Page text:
Publication Date


Degree Type

Master of Science in Physical Education


Super Slow training was proposed by Ken Hutchins in a book entitled Super Slow: The Ultimate Exercise Protocol (1992). Since then Super Slow training has been proposed to improve strength more effectively than traditional resistance training and improve cardiovascular measures above aerobic exercise. However, whether this type of training is safe for the older, possibly hypertensive population to which it is being targeted is questionable. To help provide an answer to this question the purpose of this study was to measure blood pressure, heart rate (HR), and ratings of perceived exertion (RPE) while performing the Super Slow resistance training protocol (SS) and compare those measures to the "Gold Standard" slow resistance training protocol (GS). The elbow flexion and knee extension exercise were incorporated for this investigation. The subjects completed three separate testing sessions. Session 1 consisted of obtaining a 1 repetition maximum on the above mentioned exercises and a familiarization trial for SS. The SS trial consisted of three sets of each exercise. Each set consisted of a 10 second concentric phase and a 5 second eccentric phase. HR was monitored using an Acumen HR monitor (Acumen Inc., Sterling, VA). Blood pressure measurements were obtained using an Omron wrist blood pressure monitor (Omron Healthcare Inc., Vernon Hills, IL). Measurements were taken after set 1, 2, and 3 and 2 minutes post set 3. Measurements were also taken prior to set 2 and 3. RPE's differentiated to the active musculature were obtained three times per set. GS was administered in the same manner as SS with the exception of speed of movement, resistance, and number of repetitions accomplished. Each set during GS consisted of a 2 second concentric phase and a 4 second eccentric phase. Values were analyzed using repeated measures ANOVA for between and within group comparisons for HR, blood pressure, and RPE. When ANOVA indicated a significant difference, a Bonferroni post hoc procedure was used to detect specific differences between the variables in different trials. Results were considered significant at p < .05. The results showed systolic blood pressure was lower than the resting measurement during the elbow flexion exercise and higher than the resting measurement during the knee extension exercise within trials. Diastolic blood pressure did not change significantly within trials through either protocol. HR was greater during GS as compared to SS for both exercises. RPE was also greater during GS as compared to SS for both exercises. In conclusion, even though systolic blood pressure was greater within SS and GS, a comparison of these protocols showed minimal differences in BP responses suggesting either would be appropriate for the individual to whom strength training is not contraindicated. This assumption is also considering these same results would be seen in the hypertensive populations. However, it should be individualized because different people have differing blood pressure responses. Also, consideration should be given to resistance because of the greater HR and RPE response elicited by GS.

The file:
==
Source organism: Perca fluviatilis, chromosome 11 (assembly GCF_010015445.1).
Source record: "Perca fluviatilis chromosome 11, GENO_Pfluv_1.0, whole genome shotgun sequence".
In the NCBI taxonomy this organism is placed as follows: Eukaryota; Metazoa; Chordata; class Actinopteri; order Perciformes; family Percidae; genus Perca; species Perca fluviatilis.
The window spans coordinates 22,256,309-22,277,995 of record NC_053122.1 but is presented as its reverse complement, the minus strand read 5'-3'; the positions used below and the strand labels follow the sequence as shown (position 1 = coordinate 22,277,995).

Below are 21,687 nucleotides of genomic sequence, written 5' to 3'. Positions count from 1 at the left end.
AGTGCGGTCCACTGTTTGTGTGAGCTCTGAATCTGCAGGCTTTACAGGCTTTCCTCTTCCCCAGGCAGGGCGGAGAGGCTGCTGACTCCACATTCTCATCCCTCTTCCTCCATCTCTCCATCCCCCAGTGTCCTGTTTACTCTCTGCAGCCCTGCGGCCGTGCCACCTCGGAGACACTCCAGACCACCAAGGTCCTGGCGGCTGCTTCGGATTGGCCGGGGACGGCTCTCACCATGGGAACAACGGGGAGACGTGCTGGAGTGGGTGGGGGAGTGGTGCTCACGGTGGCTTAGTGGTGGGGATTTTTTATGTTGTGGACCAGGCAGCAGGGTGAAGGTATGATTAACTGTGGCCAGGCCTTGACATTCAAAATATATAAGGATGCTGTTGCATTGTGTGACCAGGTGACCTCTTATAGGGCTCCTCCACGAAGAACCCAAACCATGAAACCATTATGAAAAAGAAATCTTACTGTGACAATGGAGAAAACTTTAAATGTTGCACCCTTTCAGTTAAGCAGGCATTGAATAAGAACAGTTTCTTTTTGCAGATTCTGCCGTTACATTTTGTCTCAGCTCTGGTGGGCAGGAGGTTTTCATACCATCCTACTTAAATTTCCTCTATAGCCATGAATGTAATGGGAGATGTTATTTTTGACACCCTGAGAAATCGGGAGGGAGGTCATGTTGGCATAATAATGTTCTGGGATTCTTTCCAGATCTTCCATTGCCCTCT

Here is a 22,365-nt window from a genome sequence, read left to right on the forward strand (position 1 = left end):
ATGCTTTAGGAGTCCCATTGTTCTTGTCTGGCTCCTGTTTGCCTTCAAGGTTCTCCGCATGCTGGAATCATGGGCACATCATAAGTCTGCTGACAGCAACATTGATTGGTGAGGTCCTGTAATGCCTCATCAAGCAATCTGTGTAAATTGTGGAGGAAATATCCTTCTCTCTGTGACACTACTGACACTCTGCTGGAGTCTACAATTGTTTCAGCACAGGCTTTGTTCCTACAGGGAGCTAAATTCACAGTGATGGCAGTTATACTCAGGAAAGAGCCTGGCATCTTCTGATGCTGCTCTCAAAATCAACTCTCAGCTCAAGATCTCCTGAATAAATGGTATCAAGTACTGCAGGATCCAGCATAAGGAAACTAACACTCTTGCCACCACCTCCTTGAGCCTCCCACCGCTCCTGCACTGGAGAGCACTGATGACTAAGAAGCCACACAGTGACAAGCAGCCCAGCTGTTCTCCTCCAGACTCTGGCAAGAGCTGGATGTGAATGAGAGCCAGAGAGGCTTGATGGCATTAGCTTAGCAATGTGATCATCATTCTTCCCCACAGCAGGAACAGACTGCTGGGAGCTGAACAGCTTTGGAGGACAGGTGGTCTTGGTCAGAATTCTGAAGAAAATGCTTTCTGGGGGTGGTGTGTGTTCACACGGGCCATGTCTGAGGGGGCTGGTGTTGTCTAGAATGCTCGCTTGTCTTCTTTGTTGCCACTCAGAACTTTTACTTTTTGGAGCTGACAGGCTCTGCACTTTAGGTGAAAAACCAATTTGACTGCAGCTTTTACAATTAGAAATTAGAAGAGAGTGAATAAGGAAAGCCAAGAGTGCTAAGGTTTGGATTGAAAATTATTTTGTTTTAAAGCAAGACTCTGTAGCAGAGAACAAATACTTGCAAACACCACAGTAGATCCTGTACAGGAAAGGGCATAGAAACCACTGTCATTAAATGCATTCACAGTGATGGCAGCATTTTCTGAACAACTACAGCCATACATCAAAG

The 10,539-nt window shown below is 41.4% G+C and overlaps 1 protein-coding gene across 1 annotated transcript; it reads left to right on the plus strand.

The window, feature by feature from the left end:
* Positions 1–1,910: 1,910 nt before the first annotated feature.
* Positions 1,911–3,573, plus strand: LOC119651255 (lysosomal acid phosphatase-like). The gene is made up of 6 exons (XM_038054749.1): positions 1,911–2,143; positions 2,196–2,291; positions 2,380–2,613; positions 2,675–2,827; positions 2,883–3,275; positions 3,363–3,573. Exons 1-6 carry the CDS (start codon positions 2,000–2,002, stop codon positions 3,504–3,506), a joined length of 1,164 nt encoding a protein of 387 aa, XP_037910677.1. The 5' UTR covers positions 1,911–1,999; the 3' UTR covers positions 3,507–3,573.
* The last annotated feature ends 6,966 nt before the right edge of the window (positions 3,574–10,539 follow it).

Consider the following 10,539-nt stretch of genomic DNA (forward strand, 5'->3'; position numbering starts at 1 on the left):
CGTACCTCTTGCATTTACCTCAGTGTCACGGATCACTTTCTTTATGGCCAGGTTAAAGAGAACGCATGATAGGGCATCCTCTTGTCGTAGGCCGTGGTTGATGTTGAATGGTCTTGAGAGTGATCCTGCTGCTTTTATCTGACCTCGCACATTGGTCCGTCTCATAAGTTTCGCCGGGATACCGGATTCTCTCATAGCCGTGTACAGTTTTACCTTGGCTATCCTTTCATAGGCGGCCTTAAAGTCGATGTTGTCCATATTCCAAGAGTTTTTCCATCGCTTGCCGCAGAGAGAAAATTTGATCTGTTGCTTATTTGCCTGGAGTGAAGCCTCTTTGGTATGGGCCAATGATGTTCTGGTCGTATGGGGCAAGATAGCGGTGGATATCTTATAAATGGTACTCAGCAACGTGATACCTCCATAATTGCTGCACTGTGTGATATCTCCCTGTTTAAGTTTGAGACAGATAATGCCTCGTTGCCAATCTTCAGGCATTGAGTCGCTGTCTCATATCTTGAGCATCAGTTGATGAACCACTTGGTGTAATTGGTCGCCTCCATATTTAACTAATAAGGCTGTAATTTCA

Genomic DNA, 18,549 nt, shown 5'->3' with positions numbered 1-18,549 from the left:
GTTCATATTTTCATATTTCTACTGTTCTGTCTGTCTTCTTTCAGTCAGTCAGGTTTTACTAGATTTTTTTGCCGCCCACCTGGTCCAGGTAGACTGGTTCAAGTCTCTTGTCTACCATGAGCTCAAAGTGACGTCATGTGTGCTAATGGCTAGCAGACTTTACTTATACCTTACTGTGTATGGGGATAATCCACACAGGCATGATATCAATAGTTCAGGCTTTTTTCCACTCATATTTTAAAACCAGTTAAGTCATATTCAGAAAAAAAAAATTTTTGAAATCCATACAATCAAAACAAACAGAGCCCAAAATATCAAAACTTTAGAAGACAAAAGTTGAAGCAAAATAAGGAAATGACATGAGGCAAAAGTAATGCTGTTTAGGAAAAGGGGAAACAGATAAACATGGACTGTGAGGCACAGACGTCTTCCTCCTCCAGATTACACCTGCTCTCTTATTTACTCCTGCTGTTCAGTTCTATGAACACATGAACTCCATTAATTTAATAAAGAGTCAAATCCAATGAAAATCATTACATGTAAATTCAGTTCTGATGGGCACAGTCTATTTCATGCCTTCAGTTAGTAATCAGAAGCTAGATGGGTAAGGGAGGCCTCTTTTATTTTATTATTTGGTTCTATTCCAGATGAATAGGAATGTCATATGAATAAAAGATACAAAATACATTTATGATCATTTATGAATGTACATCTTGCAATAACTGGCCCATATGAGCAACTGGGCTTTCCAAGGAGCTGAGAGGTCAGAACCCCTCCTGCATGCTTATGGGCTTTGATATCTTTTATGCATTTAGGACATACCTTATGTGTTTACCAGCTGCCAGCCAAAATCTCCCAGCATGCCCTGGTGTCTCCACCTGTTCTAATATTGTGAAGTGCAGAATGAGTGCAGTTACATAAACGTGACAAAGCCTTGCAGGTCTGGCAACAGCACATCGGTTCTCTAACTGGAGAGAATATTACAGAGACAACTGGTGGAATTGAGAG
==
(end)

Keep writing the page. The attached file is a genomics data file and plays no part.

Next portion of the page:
Kinesiology | Physiology | Sports Sciences